Please help me see through this, since I want to do it correctly.
 

neill

Airdrie, AB
REIN Member
Oct 22, 2007
471
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Airdrie, AB
#5
Congrats on completion of an RTO sale!



We do the same as what Gary has posted, and merely credit the buyer at closing towards their down-payment.



Note that the Option consideration + monthly option credits are shown as "other value" versus Deposits. Deposits imply refundability if there is a "Subject to financing" clause that the buyer cannot satisfy. We are ready to provide copies of monthly option credit cheques received, or our ledger balances as required. In most cases, the tenant buyer has had to provide up to six months of bank statements to show proof of the option deposit physically coming out of their account (versus fraudulently "manufactured" out of thin air).



We would write up your sample deal as follows using the AB Area Contract (tweak as required for ON):



$______ Initial Deposit

$______ Additional Deposit

$______ Assumption of Mortgage

$______

$387,000 New Financing

$______ Seller Financing

$_35,000 Other Value

$ 8,000 Balance Owing (subject to adjustments)

$430,000 Purchase Price





We will sometimes even write as follows, and let the mortgage brokers advise if they want the figures revised to reflect actual New Finance amounts



$______ Initial Deposit

$______ Additional Deposit

$______ Assumption of Mortgage

$______

$______ New Financing

$______ Seller Financing

$_35,000 Other Value

$395,000 Balance Owing (subject to adjustments)

$430,000 Purchase Price



We have not had to put the option credit monies into our lawyer's account for subsequent return on any of our RTO cash-outs to date. Essentially, your lawyer's job from a money standpoint is to ensure that the buyer's lawyer sends him a total of $395,000.
 

johnkord

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Macdonell Avenue, Toronto, Ontario
#6
Thanks kindly Neill for your detailed and clear reply. I tend to see things more clearly when actual numbers are used.
This is GREAT!
The buyers have paid me monthly regularly over the 3 years with post-dated cheques for the entire monthly amount, which included the credit portion each payment. They can show their lending institution the record of these payments I am sure, but not HOW MUCH was the credit portion. They can certainly show their lender the original contract, which DID show what the credit component was. In addition I can write them qa letter, stating the credit amounts paid to me already, as well as their initial deposit. Since I am the seller, their lender ought to accept this as proof of "a portion of the new downpayment being covered already.". Question: Should I send my letter stating the credits received facts to MY lawyer, and have my lawyer send a copy to the buyer's lawyer? Stepping back a bit, I just wanted to say this is the kind of information exchange that over time makes experts of us all here in the REIN community. You can never know everything, especially whe it comes to details. I have learned so much here. A hearty MUCH APPRECIATED to all. John.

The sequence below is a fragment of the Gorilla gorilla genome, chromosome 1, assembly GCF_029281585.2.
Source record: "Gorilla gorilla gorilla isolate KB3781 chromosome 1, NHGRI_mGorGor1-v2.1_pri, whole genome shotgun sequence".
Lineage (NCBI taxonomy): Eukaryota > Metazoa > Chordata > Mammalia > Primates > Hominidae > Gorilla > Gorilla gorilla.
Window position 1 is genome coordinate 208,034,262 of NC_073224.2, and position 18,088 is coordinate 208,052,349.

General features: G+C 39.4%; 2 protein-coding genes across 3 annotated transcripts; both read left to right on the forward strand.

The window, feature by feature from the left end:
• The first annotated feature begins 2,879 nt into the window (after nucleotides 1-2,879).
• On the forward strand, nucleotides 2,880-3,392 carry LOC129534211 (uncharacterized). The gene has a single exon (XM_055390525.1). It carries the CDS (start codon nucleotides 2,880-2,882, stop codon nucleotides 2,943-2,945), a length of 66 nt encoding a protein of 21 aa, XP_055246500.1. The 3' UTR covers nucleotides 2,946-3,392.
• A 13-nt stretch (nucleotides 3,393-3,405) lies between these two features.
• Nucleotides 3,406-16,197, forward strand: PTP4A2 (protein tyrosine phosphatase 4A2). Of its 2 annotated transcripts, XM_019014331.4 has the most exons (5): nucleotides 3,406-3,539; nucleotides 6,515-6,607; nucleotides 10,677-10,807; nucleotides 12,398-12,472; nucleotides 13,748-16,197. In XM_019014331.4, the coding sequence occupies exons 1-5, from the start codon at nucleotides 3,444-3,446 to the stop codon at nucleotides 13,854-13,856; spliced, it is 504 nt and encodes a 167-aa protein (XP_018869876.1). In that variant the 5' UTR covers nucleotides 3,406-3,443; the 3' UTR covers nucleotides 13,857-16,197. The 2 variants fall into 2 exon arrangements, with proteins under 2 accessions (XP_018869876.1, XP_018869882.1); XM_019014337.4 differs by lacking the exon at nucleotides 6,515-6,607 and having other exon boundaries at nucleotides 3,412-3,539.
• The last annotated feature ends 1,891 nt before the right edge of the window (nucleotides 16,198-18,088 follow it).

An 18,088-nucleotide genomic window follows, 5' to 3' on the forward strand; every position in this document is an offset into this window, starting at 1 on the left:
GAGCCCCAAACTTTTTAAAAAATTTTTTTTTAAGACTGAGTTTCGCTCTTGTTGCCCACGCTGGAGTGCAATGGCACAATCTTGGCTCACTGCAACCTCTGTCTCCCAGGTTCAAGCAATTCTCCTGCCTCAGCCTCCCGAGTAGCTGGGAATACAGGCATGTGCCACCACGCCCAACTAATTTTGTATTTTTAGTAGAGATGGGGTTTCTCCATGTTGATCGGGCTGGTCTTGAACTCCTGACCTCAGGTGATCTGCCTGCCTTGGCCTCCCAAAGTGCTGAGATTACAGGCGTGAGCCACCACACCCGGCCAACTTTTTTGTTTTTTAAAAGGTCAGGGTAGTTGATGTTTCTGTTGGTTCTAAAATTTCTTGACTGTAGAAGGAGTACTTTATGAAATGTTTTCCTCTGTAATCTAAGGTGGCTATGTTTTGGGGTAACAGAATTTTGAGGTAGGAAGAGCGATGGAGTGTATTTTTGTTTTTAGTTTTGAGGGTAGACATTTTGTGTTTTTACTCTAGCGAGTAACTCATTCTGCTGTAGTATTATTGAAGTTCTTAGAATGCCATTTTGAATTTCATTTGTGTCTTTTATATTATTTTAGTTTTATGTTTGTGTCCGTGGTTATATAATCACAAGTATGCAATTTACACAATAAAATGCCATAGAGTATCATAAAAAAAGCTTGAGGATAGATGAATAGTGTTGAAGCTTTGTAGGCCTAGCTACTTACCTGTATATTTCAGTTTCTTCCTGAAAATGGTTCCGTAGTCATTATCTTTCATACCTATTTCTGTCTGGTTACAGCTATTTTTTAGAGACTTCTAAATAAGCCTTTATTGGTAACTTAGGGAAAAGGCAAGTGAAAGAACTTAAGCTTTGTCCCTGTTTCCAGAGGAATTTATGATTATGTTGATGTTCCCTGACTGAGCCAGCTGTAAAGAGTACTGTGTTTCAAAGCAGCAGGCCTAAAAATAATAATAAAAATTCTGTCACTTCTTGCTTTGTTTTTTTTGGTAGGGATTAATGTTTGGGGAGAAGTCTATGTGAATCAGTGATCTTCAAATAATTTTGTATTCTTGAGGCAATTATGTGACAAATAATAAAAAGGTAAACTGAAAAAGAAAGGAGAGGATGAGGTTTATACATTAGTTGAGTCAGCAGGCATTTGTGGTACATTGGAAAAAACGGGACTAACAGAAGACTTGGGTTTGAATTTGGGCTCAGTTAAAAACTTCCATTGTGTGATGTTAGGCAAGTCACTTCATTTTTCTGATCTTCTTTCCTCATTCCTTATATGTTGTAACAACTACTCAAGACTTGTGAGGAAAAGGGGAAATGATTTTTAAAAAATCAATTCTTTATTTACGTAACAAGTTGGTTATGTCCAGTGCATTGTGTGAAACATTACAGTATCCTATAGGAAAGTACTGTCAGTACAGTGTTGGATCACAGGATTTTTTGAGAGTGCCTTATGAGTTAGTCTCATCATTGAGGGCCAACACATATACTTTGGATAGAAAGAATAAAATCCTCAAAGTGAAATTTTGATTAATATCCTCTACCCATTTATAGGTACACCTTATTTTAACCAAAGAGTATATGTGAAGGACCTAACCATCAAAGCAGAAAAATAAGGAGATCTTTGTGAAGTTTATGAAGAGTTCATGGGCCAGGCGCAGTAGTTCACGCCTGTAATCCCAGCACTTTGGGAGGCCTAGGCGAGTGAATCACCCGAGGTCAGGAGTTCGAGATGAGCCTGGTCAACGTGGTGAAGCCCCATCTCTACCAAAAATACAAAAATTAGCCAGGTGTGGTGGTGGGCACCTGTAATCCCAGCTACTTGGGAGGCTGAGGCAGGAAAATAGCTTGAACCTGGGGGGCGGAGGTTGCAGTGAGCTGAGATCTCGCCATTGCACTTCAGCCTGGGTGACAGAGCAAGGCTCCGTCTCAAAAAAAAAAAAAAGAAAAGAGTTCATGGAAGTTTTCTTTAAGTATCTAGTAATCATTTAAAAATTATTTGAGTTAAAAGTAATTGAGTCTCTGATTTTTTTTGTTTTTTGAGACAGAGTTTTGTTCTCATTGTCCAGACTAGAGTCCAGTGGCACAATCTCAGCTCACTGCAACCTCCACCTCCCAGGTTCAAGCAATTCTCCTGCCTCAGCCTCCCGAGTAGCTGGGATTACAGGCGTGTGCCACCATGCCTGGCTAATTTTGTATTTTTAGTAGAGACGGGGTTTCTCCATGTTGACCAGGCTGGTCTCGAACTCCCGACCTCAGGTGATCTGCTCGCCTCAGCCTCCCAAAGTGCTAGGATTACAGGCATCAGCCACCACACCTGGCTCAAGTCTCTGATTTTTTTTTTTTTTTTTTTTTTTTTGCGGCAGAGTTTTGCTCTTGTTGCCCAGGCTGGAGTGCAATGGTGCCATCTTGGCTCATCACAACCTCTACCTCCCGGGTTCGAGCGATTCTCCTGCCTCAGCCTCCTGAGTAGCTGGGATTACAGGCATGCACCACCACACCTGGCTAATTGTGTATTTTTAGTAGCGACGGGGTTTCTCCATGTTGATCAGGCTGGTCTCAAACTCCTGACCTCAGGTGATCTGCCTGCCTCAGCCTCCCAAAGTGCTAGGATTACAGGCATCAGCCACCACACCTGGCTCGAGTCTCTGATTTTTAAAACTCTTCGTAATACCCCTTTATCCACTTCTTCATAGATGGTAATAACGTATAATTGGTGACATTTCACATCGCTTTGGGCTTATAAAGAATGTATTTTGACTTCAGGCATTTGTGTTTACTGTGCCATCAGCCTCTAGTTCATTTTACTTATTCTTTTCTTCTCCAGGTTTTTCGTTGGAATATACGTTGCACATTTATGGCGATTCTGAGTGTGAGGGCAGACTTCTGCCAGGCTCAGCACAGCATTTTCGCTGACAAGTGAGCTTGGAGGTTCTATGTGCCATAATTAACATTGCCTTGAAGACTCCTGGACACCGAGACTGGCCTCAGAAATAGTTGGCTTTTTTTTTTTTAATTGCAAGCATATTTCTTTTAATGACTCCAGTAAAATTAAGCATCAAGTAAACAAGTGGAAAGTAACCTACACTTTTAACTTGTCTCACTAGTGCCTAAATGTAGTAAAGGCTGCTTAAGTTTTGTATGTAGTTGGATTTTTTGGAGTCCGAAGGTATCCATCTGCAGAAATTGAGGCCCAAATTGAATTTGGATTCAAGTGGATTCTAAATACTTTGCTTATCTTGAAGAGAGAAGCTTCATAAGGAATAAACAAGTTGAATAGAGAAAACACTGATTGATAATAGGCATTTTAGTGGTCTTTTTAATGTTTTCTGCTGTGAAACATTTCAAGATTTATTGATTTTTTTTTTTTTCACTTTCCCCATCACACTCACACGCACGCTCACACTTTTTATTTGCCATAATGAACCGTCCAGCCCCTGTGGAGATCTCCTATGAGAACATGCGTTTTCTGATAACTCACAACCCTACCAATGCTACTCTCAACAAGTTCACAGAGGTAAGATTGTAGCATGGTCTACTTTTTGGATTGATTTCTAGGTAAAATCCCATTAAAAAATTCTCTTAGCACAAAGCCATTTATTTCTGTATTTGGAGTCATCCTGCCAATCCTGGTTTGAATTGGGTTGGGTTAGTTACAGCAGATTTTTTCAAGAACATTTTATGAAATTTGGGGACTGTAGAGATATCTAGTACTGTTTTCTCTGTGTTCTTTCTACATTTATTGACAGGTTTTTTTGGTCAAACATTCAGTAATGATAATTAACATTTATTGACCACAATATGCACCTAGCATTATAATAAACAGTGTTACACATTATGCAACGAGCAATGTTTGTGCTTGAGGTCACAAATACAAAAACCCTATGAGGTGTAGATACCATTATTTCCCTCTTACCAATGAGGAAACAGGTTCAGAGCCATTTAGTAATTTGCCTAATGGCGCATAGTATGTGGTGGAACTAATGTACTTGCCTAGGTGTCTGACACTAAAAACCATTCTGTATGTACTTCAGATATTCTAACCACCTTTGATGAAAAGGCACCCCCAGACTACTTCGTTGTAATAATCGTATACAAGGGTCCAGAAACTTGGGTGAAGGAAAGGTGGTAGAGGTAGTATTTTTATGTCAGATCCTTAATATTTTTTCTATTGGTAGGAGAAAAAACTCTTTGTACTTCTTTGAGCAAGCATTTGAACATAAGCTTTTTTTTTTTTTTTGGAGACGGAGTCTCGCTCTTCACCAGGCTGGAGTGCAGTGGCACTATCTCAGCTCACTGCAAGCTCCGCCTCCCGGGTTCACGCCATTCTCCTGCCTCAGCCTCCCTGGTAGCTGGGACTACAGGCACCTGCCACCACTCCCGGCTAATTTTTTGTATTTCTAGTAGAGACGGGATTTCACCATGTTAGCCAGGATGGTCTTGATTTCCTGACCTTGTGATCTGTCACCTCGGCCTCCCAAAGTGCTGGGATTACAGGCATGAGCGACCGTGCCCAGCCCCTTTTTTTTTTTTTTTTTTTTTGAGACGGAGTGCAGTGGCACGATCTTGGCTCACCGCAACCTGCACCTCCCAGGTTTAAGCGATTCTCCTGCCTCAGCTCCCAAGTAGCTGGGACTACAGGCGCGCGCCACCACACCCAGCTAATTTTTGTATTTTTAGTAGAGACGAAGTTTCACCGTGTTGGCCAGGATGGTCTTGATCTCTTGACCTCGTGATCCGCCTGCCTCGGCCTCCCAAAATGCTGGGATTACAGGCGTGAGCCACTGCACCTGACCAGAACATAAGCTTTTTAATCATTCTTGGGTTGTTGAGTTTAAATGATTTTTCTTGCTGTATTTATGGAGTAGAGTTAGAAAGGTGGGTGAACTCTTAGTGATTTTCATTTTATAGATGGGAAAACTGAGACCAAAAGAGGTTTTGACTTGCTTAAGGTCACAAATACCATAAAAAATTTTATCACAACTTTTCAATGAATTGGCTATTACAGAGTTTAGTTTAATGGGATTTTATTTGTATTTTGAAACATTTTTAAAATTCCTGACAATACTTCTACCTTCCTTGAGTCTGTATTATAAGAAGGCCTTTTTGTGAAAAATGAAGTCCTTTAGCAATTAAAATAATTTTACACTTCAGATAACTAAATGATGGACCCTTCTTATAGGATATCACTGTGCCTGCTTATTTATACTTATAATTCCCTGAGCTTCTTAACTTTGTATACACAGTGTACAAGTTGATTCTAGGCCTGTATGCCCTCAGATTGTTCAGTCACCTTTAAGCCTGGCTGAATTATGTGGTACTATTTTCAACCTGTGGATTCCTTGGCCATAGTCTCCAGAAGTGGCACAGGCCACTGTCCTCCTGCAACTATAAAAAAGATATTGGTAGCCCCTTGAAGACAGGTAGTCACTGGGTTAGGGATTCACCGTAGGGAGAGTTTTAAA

neill

Airdrie, AB
REIN Member
Oct 22, 2007
471
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Airdrie, AB
#7
I would recommend that if you have any other active RTO deals on the go to convert them asap to two cheques, one for the rent portion and one for the option. From an accounting perspective it also means that you are only taking in the rent as income monthly. The option gets recorded as a deposit (a liability to us on our financial statement), and only comes in as income if the tenant does not exercise their option.



That said, my. 02 would be to wait and see what the mortgage broker and your lawyer actually require.



The major reason for two cheques is to eliminate/minimize any perception or interpretation that the seller has "manufactured" the down payment out of what was only rent, which essentially amounts to fraud in the bank's eyes. Lynda and I have had literally all of our trainers on RTO advise this.



Let us know how it works out.
 

Sherilynn

Senior Forum Member
REIN Member
Oct 22, 2007
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Edmonton
www.qdhomequest.com
#8
[quote user=johnkord]Sherilynn states that she DOES issue the credit cheque to HER lawyer.


This is at the buyer's bank's request. Because it is standard that purchase deposits are held in trust by either a realtor or a lawyer, some banks require that the deposit be so held. The seller acknowledging prior receipt of the purchase deposit does not fit in the bank's box, so the bank may ask that the deposit be sent to a lawyer.



The lawyer cashes the bank draft, and it sits in a trust account until closing. Then it is released back to me as part of the proceeds. So yes, it is a "wash," but I do what the bank tells me to do in order to make the transaction as painless as possible.